Climate change puts commercial viability of citrus, vineyards and olive trees at risk

phys.org | 6/1/2019 | Staff
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Climate change threatens the medium-term commercial viability of citrus fruits, vines and olives. A study by the Ecophysiology and Biotechnology research group at the Universitat Jaume I de Castelló (UJI) - carried out in collaboration with scientists from France, Greece and the United Kingdom—warns that the effects of global warming will reduce the productivity of these three species of traditional and iconic fruit trees in the Mediterranean area. The conclusions of this review are published in the journal Frontiers in Plant Science.

Vicente Arbona, lecturer in the Department of Agricultural and Environmental Sciences, coordinator of this study and also a member of the Interdisciplinary Seminar on Climate Change Research at the UJI, argues that this phenomenon "will not only cause a drop in the productivity of iconic species such as citrus fruits, vines and olives, but also, the increase in temperatures or the water deficit will affect their commercial competitiveness." In addition, the expected variations in the territory of Castellón, the Valencian Community and the Mediterranean area as a whole, which is particularly vulnerable, "will affect the phenology of these fruit trees, altering their patterns for sprouting, flowering, giving and ripening the fruit."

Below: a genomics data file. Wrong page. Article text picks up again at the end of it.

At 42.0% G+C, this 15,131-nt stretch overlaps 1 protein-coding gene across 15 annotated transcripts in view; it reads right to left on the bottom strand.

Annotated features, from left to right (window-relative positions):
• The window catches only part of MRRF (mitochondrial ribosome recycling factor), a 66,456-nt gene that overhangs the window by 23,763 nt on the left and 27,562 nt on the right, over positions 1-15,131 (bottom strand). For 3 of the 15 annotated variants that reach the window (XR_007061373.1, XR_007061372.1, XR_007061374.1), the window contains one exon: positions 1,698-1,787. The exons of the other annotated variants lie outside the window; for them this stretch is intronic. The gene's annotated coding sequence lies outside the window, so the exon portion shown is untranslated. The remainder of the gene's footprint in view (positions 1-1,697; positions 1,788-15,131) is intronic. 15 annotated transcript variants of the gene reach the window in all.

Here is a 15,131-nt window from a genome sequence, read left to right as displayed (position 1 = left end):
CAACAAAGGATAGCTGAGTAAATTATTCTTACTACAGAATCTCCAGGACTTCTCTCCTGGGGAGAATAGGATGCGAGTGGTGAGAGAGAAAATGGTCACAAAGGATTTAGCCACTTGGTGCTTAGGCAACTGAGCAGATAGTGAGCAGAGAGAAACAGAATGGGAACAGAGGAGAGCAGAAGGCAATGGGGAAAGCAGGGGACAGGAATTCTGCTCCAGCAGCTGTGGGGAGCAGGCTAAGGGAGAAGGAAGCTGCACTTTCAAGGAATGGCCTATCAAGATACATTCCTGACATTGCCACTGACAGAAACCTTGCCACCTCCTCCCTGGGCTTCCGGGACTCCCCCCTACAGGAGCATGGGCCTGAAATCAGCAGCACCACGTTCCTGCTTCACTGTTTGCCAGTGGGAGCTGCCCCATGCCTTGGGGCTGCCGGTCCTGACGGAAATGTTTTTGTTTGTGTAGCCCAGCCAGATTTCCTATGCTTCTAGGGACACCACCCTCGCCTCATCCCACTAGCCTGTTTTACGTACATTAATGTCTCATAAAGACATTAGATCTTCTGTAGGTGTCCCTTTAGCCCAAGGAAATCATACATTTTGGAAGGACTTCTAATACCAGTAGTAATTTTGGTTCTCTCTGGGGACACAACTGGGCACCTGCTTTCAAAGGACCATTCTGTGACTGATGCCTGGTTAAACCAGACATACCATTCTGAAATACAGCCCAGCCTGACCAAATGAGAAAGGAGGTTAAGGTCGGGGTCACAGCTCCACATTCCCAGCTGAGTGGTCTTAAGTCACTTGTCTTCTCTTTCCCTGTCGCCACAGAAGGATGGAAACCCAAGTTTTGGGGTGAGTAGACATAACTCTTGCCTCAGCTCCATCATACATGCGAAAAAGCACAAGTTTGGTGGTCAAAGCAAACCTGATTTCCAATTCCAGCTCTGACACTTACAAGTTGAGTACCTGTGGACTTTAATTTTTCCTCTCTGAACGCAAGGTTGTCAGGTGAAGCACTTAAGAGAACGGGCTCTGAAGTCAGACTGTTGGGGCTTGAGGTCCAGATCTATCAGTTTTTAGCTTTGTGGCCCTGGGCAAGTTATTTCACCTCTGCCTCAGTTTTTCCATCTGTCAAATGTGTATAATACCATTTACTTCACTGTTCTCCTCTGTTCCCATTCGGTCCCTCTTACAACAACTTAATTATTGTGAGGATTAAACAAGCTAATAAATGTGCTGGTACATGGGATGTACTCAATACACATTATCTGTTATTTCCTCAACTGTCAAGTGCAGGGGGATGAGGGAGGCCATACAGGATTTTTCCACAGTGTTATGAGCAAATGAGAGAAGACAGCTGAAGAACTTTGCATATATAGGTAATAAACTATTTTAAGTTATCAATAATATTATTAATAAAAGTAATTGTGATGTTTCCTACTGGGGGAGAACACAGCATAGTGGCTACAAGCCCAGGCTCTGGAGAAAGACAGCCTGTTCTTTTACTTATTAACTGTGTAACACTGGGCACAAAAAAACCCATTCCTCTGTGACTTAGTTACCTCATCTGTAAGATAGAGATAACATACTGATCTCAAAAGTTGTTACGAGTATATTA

Aspect - Quality - Fruit - Viability - Citrus

Another important aspect is the quality of the fruit, which is key to its commercial viability. In citrus, high temperatures alter the balance between sugars and acids, giving rise to fruit without its characteristic acidic touch, "as can be seen in those from tropical regions," according to UJI researchers. In the olive tree, the impact can be "more dramatic," in the opinion of experts, because although it is a crop very well adapted to Mediterranean conditions, the combined action of lack of rain and high thermal values in autumn and early spring determines the flowering period and its intensity. In fact, "the flowering of this species can be advanced...
(Excerpt) Read more at: phys.org
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